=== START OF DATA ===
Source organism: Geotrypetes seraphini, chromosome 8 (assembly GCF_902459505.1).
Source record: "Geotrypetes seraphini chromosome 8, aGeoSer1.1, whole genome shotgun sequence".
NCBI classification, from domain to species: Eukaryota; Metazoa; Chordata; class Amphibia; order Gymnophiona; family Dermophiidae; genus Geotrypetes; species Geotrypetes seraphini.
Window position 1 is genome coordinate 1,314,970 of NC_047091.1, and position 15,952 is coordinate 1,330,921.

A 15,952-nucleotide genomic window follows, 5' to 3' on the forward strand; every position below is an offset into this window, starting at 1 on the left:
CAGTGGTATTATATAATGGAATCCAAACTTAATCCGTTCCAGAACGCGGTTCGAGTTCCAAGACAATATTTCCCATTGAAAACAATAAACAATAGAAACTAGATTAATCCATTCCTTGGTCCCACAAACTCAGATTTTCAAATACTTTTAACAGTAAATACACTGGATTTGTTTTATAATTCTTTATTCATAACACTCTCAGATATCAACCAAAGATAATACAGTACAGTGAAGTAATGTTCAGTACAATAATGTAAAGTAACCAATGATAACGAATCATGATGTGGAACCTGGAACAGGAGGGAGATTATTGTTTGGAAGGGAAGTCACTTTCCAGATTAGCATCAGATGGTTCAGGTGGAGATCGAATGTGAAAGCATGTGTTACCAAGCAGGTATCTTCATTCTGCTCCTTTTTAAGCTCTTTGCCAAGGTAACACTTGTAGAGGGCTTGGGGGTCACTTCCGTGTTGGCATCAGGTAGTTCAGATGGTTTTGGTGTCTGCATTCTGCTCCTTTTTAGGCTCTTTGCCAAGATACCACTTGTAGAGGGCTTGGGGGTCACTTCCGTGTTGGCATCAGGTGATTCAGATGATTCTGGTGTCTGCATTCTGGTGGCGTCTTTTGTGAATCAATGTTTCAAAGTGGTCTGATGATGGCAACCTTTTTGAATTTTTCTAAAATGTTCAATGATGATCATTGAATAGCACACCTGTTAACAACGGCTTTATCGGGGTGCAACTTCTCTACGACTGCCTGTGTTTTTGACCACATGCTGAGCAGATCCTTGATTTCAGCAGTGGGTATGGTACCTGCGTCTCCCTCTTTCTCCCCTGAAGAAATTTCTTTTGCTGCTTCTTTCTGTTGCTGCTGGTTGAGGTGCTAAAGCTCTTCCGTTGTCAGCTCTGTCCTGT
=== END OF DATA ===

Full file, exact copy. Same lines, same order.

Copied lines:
Source organism: Geotrypetes seraphini, chromosome 8 (assembly GCF_902459505.1).
Source record: "Geotrypetes seraphini chromosome 8, aGeoSer1.1, whole genome shotgun sequence".
NCBI classification, from domain to species: Eukaryota; Metazoa; Chordata; class Amphibia; order Gymnophiona; family Dermophiidae; genus Geotrypetes; species Geotrypetes seraphini.
Window position 1 is genome coordinate 1,314,970 of NC_047091.1, and position 15,952 is coordinate 1,330,921.

A 15,952-nucleotide genomic window follows, 5' to 3' on the forward strand; every position below is an offset into this window, starting at 1 on the left:
CAGTGGTATTATATAATGGAATCCAAACTTAATCCGTTCCAGAACGCGGTTCGAGTTCCAAGACAATATTTCCCATTGAAAACAATAAACAATAGAAACTAGATTAATCCATTCCTTGGTCCCACAAACTCAGATTTTCAAATACTTTTAACAGTAAATACACTGGATTTGTTTTATAATTCTTTATTCATAACACTCTCAGATATCAACCAAAGATAATACAGTACAGTGAAGTAATGTTCAGTACAATAATGTAAAGTAACCAATGATAACGAATCATGATGTGGAACCTGGAACAGGAGGGAGATTATTGTTTGGAAGGGAAGTCACTTTCCAGATTAGCATCAGATGGTTCAGGTGGAGATCGAATGTGAAAGCATGTGTTACCAAGCAGGTATCTTCATTCTGCTCCTTTTTAAGCTCTTTGCCAAGGTAACACTTGTAGAGGGCTTGGGGGTCACTTCCGTGTTGGCATCAGGTAGTTCAGATGGTTTTGGTGTCTGCATTCTGCTCCTTTTTAGGCTCTTTGCCAAGATACCACTTGTAGAGGGCTTGGGGGTCACTTCCGTGTTGGCATCAGGTGATTCAGATGATTCTGGTGTCTGCATTCTGGTGGCGTCTTTTGTGAATCAATGTTTCAAAGTGGTCTGATGATGGCAACCTTTTTGAATTTTTCTAAAATGTTCAATGATGATCATTGAATAGCACACCTGTTAACAACGGCTTTATCGGGGTGCAACTTCTCTACGACTGCCTGTGTTTTTGACCACATGCTGAGCAGATCCTTGATTTCAGCAGTGGGTATGGTACCTGCGTCTCCCTCTTTCTCCCCTGAAGAAATTTCTTTTGCTGCTTCTTTCTGTTGCTGCTGGTTGAGGTGCTAAAGCTCTTCCGTTGTCAGCTCTGTCCTGT